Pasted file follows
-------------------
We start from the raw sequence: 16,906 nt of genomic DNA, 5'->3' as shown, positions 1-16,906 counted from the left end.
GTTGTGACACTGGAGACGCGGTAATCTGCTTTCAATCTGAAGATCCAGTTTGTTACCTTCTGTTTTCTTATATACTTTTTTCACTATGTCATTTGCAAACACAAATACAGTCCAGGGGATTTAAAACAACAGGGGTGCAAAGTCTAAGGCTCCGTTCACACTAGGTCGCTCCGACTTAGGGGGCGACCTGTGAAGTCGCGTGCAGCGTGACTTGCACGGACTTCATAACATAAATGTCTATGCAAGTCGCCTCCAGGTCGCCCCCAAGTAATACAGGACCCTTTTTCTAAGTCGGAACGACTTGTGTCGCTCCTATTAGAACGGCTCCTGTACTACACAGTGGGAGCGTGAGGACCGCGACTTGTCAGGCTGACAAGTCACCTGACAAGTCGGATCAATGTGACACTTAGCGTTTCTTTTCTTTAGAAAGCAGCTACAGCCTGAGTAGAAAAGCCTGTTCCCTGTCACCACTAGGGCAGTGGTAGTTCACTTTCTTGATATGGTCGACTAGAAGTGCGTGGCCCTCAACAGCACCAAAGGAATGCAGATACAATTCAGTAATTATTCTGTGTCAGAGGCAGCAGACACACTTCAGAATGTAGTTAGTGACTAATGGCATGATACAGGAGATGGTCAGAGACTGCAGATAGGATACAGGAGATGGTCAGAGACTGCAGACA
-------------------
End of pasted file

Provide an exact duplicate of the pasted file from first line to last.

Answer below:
We start from the raw sequence: 16,906 nt of genomic DNA, 5'->3' as shown, positions 1-16,906 counted from the left end.
GTTGTGACACTGGAGACGCGGTAATCTGCTTTCAATCTGAAGATCCAGTTTGTTACCTTCTGTTTTCTTATATACTTTTTTCACTATGTCATTTGCAAACACAAATACAGTCCAGGGGATTTAAAACAACAGGGGTGCAAAGTCTAAGGCTCCGTTCACACTAGGTCGCTCCGACTTAGGGGGCGACCTGTGAAGTCGCGTGCAGCGTGACTTGCACGGACTTCATAACATAAATGTCTATGCAAGTCGCCTCCAGGTCGCCCCCAAGTAATACAGGACCCTTTTTCTAAGTCGGAACGACTTGTGTCGCTCCTATTAGAACGGCTCCTGTACTACACAGTGGGAGCGTGAGGACCGCGACTTGTCAGGCTGACAAGTCACCTGACAAGTCGGATCAATGTGACACTTAGCGTTTCTTTTCTTTAGAAAGCAGCTACAGCCTGAGTAGAAAAGCCTGTTCCCTGTCACCACTAGGGCAGTGGTAGTTCACTTTCTTGATATGGTCGACTAGAAGTGCGTGGCCCTCAACAGCACCAAAGGAATGCAGATACAATTCAGTAATTATTCTGTGTCAGAGGCAGCAGACACACTTCAGAATGTAGTTAGTGACTAATGGCATGATACAGGAGATGGTCAGAGACTGCAGATAGGATACAGGAGATGGTCAGAGACTGCAGACA